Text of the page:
North Island Vote 2013
campaigns and question the candidates on the issues. Today though, let’s meet the candidates:
Claire Trevena, NDP incumbent The 50-year-old Quadra Island resident was first elected in 2005 and reelected in 2009. In the early 1990s Trevena was the BBC’s Canadian correspondent and later was employed by the CBC. Subsequently, she worked overseas on democratic development projects for which she was awarded the Canada Peacekeeping Medal.
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And prior to the 2005 election, Trevena ran a small communications business with her husband Mike McIvor. She has served as the NDP’s critic for children and family development, women’s issues, employment and income assistance, and also served as a Deputy Speaker of the House. In 2007, Trevena was instrumental in delivering a 19,000-name petition to the Legislature which supported hospitals in both Campbell River and the Comox Valley. Last year, the province, in partnership with the Comox-Strathcona Hospital Board, announced the building of two new hospitals in both communities at a cost of $600. CONTACT: Website: clairetrevena. bcndp.ca Email: Claire.Trevena. MLA@leg.bc.ca Twitter: @clairetrevena Constituency Office:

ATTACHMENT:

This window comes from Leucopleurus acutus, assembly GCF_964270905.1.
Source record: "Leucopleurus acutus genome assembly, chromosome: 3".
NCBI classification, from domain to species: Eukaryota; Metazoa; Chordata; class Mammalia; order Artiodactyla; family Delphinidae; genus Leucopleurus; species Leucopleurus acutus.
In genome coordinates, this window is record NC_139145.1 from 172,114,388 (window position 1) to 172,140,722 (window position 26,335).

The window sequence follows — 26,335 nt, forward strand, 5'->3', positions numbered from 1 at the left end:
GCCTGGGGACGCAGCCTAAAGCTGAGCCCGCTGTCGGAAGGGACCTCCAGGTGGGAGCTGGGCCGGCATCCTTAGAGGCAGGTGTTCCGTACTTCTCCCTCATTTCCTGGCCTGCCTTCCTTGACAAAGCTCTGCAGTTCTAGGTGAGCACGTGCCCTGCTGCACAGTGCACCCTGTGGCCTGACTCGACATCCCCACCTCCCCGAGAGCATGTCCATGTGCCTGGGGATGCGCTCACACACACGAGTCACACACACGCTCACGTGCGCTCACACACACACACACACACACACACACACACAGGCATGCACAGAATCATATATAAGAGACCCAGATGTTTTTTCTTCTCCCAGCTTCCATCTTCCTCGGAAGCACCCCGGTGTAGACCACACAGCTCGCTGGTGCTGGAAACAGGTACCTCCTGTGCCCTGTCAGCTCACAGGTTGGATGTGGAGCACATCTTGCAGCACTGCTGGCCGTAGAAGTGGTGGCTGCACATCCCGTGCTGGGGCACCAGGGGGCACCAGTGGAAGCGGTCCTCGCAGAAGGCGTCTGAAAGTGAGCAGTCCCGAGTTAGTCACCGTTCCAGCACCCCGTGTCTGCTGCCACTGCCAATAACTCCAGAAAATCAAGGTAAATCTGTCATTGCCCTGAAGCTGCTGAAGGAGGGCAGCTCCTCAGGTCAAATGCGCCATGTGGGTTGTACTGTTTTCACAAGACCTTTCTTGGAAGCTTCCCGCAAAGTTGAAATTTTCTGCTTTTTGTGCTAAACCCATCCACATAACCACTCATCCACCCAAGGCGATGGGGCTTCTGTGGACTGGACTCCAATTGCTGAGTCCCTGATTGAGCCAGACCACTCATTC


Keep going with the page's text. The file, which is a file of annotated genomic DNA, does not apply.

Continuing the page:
908 Island Hwy., Campbell River Phone: 250-287-5100 or 1-866-387-5100
Nick Facey, BC Liberals The 26-year-old Campbell River resident is a political newcomer who received the North Island Liberal candidacy last October. Facey is currently on leave from Simon Fraser University where he’s working towards a PhD at the Beedie School of Business. He has a Bachelor of Science from the University of Victoria and is also a certified university teacher who gives lectures at SFU. While attending UVic, Facey worked as co-op engineer at the former Elk Falls Mill. He has strong ties to forestry and resource industries; his grandfa-
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ther Bud worked as a logger in the North Island in the 1930s and his father Norm (who’s also working on the campaign) worked in resource industries for more than 30 years. Facey lives with his common-law wife Chelsea Cofield and their dog, Leia. He plays hockey, golf and is a backyard mechanic who pulls wrenches for fun at Saratoga Speedway. Facey’s campaign will focus on supporting economic growth, making better use of the region’s resources and supporting families. CONTACT: Website: northislandnick. ca E-mail: firstname.lastname@example.org Call: 250-204-0908 Constituency office: Georgia Quay, 102-901 Island Hwy., Campbell River
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Bob Bray, 68, grew up in North Vancouver. He and his wife Marilyn raised three children in Richmond and they now have seven grandchildren. Bray, a retired business executive, and his wife, a retired teacher, now live in Campbell River. He has a Bachelor of Arts from the University of B.C. (1966) and an MBA from SFU (1980). Bray first came in Campbell River in 1963